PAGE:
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  5. "El vine cu autobuzul."

"El vine cu autobuzul."

Translation:He comes with the bus.

January 8, 2017

18 Comments


https://www.duolingo.com/profile/MartenSanden

To me, "He comes with the bus" means that someone is included in the price of the bus, or that he is bringing the bus. If someone is arriving by bus, I would say "He comes on the bus" or "by bus". Any thoughts?


https://www.duolingo.com/profile/ovidiu_nl

"El vine cu autobuzul" means "He's coming by bus" (as a passenger). It could also mean that he's driving the bus over, but that's not the first thing to spring to mind.


https://www.duolingo.com/profile/PaulMinden

Ovidiu's response is, as usual, very helpful and entirely accurate. Being a non-native speaker, here are some additional things that it took a moment for me to wrap my mind around: the use of the definite article here is different from what we would expect in English, and is in some ways a bit of an exception in Romanian too. Generally in Romanian nouns after (aka governed by) a preposition are in their 'nearticulat' (without-an-article) form, but means of transport after 'cu' are one of the exceptions. "el a venit cu taxiul" = "he came by taxi" and probably not "he came with THE taxi", just as Ovidiu explained. So, two important things, both about the definite article on "autobuzul": one, generally speaking in Romanian one does NOT see a definite article after a preposition except in a handful of exceptions, this being one. two, contrary to what it sounds like, this use of the definite article is NOT defining a specific bus ("THE bus"), as a word-for-word (motamo) translation would wrongly imply.


https://www.duolingo.com/profile/Bert996208

Thanks, that explains a lot. I was a little confused about this preposition stuff.


https://www.duolingo.com/profile/acetonum

So, the definite article does not really mean definite objects? Why is it used then? Or why is it called "definite"?


https://www.duolingo.com/profile/splittongue

Exactly. Very good points Ovidiu and Paul.

I filled in "by bus" and it is accepted now. For the formula "with the bus", I imagine he is comming with a toy-bus in his pocket...


https://www.duolingo.com/profile/PhilipNikolayev

The Enlish should be "He comes by bus."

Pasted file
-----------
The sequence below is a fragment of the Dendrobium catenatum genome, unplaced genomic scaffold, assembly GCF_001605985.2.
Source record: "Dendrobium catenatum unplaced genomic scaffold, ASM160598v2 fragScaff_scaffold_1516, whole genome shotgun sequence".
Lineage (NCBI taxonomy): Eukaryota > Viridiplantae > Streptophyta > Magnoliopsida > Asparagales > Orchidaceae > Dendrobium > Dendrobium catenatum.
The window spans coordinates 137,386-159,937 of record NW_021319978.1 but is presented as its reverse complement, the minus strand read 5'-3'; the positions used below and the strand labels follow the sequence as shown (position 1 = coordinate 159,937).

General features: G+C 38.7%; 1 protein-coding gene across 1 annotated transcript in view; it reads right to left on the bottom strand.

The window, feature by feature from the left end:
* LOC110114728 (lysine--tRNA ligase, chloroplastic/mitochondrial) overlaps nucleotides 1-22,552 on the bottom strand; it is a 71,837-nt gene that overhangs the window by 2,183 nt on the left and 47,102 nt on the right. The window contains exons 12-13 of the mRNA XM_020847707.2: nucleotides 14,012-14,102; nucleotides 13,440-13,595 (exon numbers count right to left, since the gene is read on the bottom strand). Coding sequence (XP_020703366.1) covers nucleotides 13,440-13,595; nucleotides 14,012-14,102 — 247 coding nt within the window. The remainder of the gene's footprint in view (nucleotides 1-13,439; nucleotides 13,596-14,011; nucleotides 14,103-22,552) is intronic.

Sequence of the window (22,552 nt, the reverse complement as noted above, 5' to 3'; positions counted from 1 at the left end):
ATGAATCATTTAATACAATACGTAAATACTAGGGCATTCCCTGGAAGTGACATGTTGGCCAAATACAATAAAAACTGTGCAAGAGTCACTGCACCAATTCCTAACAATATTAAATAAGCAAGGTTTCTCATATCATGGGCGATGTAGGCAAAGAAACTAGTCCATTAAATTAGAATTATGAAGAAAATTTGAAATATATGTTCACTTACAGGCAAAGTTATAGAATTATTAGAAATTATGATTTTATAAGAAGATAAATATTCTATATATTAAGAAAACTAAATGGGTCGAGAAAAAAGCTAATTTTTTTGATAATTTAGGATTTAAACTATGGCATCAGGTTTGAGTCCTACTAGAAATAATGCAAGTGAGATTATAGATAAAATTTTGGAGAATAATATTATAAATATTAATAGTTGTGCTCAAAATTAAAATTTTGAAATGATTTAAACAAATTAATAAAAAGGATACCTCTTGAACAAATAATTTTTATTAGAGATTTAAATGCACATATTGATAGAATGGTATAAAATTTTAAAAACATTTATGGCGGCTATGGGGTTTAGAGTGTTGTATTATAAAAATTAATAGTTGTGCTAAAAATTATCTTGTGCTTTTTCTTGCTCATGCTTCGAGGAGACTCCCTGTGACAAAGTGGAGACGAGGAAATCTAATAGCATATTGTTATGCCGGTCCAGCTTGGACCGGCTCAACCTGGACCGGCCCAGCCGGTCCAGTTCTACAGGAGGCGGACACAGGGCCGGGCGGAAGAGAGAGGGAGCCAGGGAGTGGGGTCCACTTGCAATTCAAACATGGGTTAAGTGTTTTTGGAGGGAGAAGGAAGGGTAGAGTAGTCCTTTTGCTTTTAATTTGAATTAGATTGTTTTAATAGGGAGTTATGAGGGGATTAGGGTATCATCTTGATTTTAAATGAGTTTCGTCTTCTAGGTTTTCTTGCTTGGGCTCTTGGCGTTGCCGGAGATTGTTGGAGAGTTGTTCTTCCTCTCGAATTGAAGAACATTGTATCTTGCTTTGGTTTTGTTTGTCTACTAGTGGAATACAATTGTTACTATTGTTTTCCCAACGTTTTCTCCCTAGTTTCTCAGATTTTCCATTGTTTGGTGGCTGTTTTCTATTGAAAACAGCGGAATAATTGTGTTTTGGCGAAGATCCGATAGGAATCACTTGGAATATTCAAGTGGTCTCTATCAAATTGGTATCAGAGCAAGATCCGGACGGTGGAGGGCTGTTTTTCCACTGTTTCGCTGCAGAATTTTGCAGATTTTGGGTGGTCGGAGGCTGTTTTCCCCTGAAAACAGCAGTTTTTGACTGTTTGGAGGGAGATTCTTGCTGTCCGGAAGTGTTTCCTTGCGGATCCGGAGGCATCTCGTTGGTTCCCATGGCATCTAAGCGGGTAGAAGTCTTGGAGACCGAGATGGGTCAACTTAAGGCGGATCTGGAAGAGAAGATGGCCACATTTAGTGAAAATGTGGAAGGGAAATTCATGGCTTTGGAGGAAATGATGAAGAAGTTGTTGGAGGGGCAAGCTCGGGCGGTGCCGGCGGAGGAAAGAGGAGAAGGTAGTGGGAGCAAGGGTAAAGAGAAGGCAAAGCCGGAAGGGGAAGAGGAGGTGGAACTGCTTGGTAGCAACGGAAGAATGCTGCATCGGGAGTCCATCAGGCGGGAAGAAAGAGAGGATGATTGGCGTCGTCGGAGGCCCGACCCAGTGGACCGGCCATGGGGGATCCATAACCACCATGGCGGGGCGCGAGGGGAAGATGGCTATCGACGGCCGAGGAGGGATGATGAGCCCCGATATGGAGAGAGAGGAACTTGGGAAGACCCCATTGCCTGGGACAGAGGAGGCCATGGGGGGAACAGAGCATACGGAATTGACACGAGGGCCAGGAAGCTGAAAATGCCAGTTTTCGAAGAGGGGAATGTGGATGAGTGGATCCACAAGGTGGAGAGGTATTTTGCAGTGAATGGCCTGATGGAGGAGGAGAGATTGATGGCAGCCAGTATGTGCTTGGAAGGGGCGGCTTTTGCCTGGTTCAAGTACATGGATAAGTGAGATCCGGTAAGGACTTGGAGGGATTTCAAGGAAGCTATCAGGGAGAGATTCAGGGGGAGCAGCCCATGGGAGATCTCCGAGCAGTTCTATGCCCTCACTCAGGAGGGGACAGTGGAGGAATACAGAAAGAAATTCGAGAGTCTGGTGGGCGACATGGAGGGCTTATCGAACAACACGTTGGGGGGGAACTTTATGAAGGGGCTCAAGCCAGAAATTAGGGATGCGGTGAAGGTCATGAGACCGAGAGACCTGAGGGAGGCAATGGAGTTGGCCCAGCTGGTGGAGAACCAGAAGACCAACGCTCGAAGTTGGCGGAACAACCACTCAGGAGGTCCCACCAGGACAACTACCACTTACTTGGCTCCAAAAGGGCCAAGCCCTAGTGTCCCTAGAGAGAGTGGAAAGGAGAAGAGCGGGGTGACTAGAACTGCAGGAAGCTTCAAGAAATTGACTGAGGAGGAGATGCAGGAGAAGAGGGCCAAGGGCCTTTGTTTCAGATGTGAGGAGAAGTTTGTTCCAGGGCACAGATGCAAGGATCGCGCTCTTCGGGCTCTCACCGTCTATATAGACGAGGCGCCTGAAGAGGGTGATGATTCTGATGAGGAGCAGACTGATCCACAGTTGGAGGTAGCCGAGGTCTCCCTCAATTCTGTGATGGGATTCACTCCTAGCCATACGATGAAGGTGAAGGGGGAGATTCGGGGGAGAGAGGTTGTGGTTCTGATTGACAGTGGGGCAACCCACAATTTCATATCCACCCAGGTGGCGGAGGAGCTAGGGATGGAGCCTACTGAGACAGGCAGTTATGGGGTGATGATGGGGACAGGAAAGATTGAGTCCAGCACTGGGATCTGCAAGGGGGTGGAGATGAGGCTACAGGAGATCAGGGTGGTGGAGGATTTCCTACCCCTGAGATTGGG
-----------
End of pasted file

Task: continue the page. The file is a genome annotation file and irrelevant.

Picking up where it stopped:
https://www.duolingo.com/profile/Pickle1116

What Marten said :-)


https://www.duolingo.com/profile/Pop60

As others have implied, "with" is wrong. It's not "another correct solution", it's just wrong.


https://www.duolingo.com/profile/poftim

Exactly. Romanian prepositions DO NOT translate one-to-one into English ones (or vice versa, obviously).


https://www.duolingo.com/profile/IliaDamian

I don't have the option of choosing the words needed for the "by" construction.


https://www.duolingo.com/profile/Lloyd_T

As stated by others, if the Romanian can mean he comes as a passenger on the bus, then "He comes on the bus" and "He comes by (the) bus" need to be accepted, as these are ways you say that in English. "He comes with the bus" means that he brings the bus, as in, he drives it here.


https://www.duolingo.com/profile/TomRuffles

'He comes on the bus' is rejected, yet 'on the' is a choice in the drop-down list of alternatives for cu.


https://www.duolingo.com/profile/Adi884768

"He is coming by the bus" was not accepted...


https://www.duolingo.com/profile/TomRuffles

'He is coming by bus' would be more natural English.


https://www.duolingo.com/profile/Pop60

I agree with Tom but just to explore an oddity... He is coming by bus - no definite article. He is coming on the bus - needs the definite article but can mean exactly the same - it isn't specifying a particular bus. An odd language when one thinks about it!


https://www.duolingo.com/profile/Fiamma218629

its more like in German (er kommt mit dem Bus)

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